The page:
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Wall Street investors are the new breed of single-family landlords

But they may not be the housing-market boogeymen some fear them to be 


Purchases of single-family rental properties by investors are on the rise in Sunbelt cities like Phoenix; Austin, Texas; Las Vegas; Tampa; and Charlotte, among others, according to research by John Burns Real Estate Consulting. 

The increased buying activity is raising concerns that large institutional investors are disproportionately represented in these markets and “are driving up home prices to unsustainable levels,“ said John Burns, CEO of John Burns Real Estate Consulting

His concerns are fueled by business headlines like this, from CNN: “Wall Street is buying up family homes. The rent checks are too juicy to ignore.”

Burns concedes he is still working with the data and, at this point, only has a working hypothesis. A problem with that data so far, Burns said, is that it is difficult to distinguish large institutional buyers from mom-and-pop landlords with a handful of properties, or even how many are single buyers simply purchasing a vacation home.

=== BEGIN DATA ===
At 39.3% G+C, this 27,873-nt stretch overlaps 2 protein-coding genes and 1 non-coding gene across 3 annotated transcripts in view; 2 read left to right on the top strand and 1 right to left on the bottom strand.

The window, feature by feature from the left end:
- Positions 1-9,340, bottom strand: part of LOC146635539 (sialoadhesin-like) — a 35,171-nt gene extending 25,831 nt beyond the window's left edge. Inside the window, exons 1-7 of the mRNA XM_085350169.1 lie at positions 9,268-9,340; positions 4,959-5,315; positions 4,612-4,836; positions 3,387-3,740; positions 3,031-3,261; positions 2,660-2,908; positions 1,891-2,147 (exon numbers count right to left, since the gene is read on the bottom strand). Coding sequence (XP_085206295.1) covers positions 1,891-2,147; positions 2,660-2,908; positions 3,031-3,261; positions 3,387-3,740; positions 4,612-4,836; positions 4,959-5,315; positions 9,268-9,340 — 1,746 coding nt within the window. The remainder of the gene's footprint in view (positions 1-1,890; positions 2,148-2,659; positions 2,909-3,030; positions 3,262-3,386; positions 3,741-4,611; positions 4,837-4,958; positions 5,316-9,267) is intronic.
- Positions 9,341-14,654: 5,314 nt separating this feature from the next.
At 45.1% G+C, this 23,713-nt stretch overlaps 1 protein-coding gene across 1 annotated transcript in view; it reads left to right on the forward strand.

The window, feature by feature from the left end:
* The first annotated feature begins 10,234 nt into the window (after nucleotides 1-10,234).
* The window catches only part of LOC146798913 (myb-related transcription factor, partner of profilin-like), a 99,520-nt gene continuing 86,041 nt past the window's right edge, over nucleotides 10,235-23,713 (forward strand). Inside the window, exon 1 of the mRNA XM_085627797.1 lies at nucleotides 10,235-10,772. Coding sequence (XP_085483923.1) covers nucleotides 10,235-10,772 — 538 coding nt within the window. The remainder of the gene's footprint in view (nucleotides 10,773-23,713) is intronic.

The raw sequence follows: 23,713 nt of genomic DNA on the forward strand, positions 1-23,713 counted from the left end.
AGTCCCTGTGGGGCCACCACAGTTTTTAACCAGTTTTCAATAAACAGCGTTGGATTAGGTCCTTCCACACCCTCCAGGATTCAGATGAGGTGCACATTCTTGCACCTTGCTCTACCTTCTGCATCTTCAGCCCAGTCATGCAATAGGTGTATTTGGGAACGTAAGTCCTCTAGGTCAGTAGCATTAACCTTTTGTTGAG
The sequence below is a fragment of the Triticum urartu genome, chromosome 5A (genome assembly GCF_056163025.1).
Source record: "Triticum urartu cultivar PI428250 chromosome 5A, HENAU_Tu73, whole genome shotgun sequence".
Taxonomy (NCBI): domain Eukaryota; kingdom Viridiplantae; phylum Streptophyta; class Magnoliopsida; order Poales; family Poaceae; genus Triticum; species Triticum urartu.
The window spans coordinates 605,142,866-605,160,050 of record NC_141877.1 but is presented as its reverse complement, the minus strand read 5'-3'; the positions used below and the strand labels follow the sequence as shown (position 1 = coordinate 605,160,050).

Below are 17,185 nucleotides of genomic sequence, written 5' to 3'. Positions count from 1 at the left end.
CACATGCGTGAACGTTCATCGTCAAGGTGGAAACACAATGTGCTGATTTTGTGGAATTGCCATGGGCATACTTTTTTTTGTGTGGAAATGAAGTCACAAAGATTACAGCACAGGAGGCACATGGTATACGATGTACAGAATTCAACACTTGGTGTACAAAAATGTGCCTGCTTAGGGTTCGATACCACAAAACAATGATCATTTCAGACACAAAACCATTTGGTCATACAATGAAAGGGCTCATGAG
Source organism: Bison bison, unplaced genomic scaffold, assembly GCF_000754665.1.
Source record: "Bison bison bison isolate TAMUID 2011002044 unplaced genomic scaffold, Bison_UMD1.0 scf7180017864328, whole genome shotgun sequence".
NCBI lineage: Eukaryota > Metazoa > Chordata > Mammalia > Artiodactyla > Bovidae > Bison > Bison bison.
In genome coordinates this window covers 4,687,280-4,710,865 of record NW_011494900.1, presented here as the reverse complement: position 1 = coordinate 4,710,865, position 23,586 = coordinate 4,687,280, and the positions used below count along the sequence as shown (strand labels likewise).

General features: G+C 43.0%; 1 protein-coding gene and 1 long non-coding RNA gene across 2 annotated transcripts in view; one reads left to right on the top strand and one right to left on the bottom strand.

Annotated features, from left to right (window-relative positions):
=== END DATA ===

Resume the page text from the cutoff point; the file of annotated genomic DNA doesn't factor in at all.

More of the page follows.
One trend, however, is clear. Since the beginning of this year, private-label securitizations backed by mortgages on single-family rental properties have risen sharply.

Still, most of those securitizations don’t appear to involve institutional investors. In fact, Rick Sharga, executive vice president of marketing for real-estate research firm RealtyTrac, suggests that much of the increased activity in the private-label market this year is likely due to an upswing in vacation-home buying, a trend the National Association of Realtors has documented. That may have an impact on prices in some markets, but the blame there can’t be placed squarely on Wall Street.

In fact, two more recent deals can now be added to this year’s tally of private-label securitizations backed by investment properties — a surge that began after changes were made this past January to the Preferred Stock Purchase Agreements governing Fannie Mae and Freddie Mac. Those new deals have come to light since HousingWire first wrote about the PSPA-propelled increase in private-label securitizations in late October.

The added offerings bring the total number of private-label securitizations backed by investor properties and second homes to 39 year-to-date through the end of October, and increase the mortgage volume involved to more than 55,000 loans valued at $16.7 billion.